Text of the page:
Petition To Engrave an Indigenous Land Recognition on the Queen's University Sign.
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The Arts and Science Undergraduate Society (ASUS) and the Social Issues Commission (SIC) is focused in making Queen’s campus a welcoming and equitable space for all students. This year, we are very excited to advocate for greater indigenous visibility through various efforts that we are thrilled to begin. ASUS and the AMS intend to present a proposal to the university advocating for the addition of a land recognition on the Queen's University sign. In our proposal, we would like to highlight student engagement with this initiative, and we are eager to share that students are supportive of this project.
One of our primary goals this year is to spearhead conversations advocating for an Indigenous land acknowledgement to be engraved on the iconic Queens University sign at the corner of University and Union. This will acknowledge that Queen’s University is situated on the lands of Anishinaabe and Haudenosaunee peoples. We hope that through such signs of acknowledgement, Indigenous students on campus and those looking to pursue their education at Queen’s, feel welcomed. We also hope that this acknowledgement sign will work to educate non-indigenous students and faculty to stand as allies and to continue the conversations surrounding decolonization. The sign has gained popularity in the past decade through students taking graduation pictures in front of the sign. Such student-constructed popularity to us seems to be a fantastic opportunity to remind us of our history in an ever-growing, mass space such as social media.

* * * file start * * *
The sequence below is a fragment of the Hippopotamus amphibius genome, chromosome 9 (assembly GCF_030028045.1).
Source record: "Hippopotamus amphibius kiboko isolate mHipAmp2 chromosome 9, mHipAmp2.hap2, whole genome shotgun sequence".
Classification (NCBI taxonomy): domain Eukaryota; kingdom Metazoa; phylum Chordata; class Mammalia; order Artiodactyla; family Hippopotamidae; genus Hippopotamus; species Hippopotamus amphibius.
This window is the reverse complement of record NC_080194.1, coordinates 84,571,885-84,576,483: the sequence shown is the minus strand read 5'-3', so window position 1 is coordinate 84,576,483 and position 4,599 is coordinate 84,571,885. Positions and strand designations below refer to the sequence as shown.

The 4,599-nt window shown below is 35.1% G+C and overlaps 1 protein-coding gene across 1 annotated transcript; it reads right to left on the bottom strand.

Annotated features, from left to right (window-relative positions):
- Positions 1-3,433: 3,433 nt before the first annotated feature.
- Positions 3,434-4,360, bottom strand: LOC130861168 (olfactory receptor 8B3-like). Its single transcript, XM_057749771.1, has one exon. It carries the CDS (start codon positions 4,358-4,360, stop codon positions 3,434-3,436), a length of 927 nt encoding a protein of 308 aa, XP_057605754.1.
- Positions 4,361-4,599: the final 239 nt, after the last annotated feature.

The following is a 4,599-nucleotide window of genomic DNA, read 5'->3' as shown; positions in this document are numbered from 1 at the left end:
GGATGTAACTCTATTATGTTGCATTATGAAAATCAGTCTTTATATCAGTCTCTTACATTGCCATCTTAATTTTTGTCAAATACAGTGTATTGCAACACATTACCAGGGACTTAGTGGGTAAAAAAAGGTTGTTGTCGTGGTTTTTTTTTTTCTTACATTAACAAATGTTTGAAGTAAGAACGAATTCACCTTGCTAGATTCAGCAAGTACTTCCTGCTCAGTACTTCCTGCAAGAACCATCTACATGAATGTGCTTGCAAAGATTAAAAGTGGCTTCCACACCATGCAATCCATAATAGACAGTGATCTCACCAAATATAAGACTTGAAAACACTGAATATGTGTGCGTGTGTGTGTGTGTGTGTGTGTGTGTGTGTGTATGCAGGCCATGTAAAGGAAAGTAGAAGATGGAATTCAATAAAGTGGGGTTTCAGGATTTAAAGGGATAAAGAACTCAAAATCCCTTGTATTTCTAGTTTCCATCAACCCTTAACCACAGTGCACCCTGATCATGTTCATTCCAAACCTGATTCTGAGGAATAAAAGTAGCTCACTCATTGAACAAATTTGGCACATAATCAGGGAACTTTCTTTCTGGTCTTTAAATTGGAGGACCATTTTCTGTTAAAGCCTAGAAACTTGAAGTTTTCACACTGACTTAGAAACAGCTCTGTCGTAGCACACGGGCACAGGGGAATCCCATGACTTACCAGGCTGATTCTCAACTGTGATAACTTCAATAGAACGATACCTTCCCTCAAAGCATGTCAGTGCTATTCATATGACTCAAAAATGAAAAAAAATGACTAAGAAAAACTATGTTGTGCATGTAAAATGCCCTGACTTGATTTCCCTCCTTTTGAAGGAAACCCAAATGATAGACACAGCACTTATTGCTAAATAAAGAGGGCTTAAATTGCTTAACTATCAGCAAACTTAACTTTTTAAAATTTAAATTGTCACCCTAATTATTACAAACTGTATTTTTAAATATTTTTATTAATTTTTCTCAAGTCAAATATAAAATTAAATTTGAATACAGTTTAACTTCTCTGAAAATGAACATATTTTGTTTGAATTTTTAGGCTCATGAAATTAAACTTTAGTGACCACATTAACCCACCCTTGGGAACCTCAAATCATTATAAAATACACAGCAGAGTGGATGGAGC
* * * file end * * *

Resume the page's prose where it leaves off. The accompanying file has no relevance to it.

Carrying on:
The Truth and Reconciliation Committee that was established in Winter 2017, and included a recommendation that states: to enhance the visibility of indigenous communities at Queens and promote inclusive learning in community spaces on campus (…) Including indigenous language on welcome signs”. We believe that following through with the TRC should be heavily prioritized on campus. This effort is central to achieving this particular goal.
We are hoping to engrave: "Situated on the traditional lands of the Haudenosaunee and Anishinaabe" below the sign's already engraved words "Queens University"
We are inviting you, as a member of our community, to show support for this initiative and will be including your support in our proposal to the University. Thank you for caring about indigenous folks in our community.
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